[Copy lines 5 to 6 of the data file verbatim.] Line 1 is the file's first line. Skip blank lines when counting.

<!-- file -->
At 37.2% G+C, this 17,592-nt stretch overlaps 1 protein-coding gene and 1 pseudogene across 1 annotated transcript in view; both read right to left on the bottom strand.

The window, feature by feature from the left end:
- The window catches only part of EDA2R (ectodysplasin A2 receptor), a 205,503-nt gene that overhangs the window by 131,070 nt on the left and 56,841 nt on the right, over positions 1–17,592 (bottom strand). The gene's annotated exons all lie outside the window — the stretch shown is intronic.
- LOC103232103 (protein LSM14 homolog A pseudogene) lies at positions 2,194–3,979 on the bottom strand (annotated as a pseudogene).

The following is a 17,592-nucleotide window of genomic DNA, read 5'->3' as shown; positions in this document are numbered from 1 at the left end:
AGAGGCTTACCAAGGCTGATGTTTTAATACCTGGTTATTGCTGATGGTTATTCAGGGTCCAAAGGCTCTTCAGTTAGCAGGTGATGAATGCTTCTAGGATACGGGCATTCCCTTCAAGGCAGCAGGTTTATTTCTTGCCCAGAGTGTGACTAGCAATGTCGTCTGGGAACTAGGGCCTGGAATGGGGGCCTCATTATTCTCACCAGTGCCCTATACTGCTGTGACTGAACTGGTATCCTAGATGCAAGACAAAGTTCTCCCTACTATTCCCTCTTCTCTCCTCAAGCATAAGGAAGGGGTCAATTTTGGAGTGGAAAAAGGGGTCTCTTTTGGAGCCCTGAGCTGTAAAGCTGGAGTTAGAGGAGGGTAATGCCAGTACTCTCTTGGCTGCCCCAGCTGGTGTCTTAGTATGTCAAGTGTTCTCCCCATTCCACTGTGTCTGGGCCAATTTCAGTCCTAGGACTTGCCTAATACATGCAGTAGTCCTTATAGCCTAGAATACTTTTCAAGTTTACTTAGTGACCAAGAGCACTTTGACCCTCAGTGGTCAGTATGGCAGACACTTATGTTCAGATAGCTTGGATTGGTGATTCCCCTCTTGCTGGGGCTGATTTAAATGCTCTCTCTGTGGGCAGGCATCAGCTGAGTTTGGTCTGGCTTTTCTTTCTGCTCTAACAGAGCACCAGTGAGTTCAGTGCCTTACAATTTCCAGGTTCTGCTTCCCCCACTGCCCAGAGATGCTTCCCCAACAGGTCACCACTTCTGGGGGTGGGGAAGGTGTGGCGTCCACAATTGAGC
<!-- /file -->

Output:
The following is a 17,592-nucleotide window of genomic DNA, read 5'->3' as shown; positions in this document are numbered from 1 at the left end:
AGAGGCTTACCAAGGCTGATGTTTTAATACCTGGTTATTGCTGATGGTTATTCAGGGTCCAAAGGCTCTTCAGTTAGCAGGTGATGAATGCTTCTAGGATACGGGCATTCCCTTCAAGGCAGCAGGTTTATTTCTTGCCCAGAGTGTGACTAGCAATGTCGTCTGGGAACTAGGGCCTGGAATGGGGGCCTCATTATTCTCACCAGTGCCCTATACTGCTGTGACTGAACTGGTATCCTAGATGCAAGACAAAGTTCTCCCTACTATTCCCTCTTCTCTCCTCAAGCATAAGGAAGGGGTCAATTTTGGAGTGGAAAAAGGGGTCTCTTTTGGAGCCCTGAGCTGTAAAGCTGGAGTTAGAGGAGGGTAATGCCAGTACTCTCTTGGCTGCCCCAGCTGGTGTCTTAGTATGTCAAGTGTTCTCCCCATTCCACTGTGTCTGGGCCAATTTCAGTCCTAGGACTTGCCTAATACATGCAGTAGTCCTTATAGCCTAGAATACTTTTCAAGTTTACTTAGTGACCAAGAGCACTTTGACCCTCAGTGGTCAGTATGGCAGACACTTATGTTCAGATAGCTTGGATTGGTGATTCCCCTCTTGCTGGGGCTGATTTAAATGCTCTCTCTGTGGGCAGGCATCAGCTGAGTTTGGTCTGGCTTTTCTTTCTGCTCTAACAGAGCACCAGTGAGTTCAGTGCCTTACAATTTCCAGGTTCTGCTTCCCCCACTGCCCAGAGATGCTTCCCCAACAGGTCACCACTTCTGGGGGTGGGGAAGGTGTGGCGTCCACAATTGAGC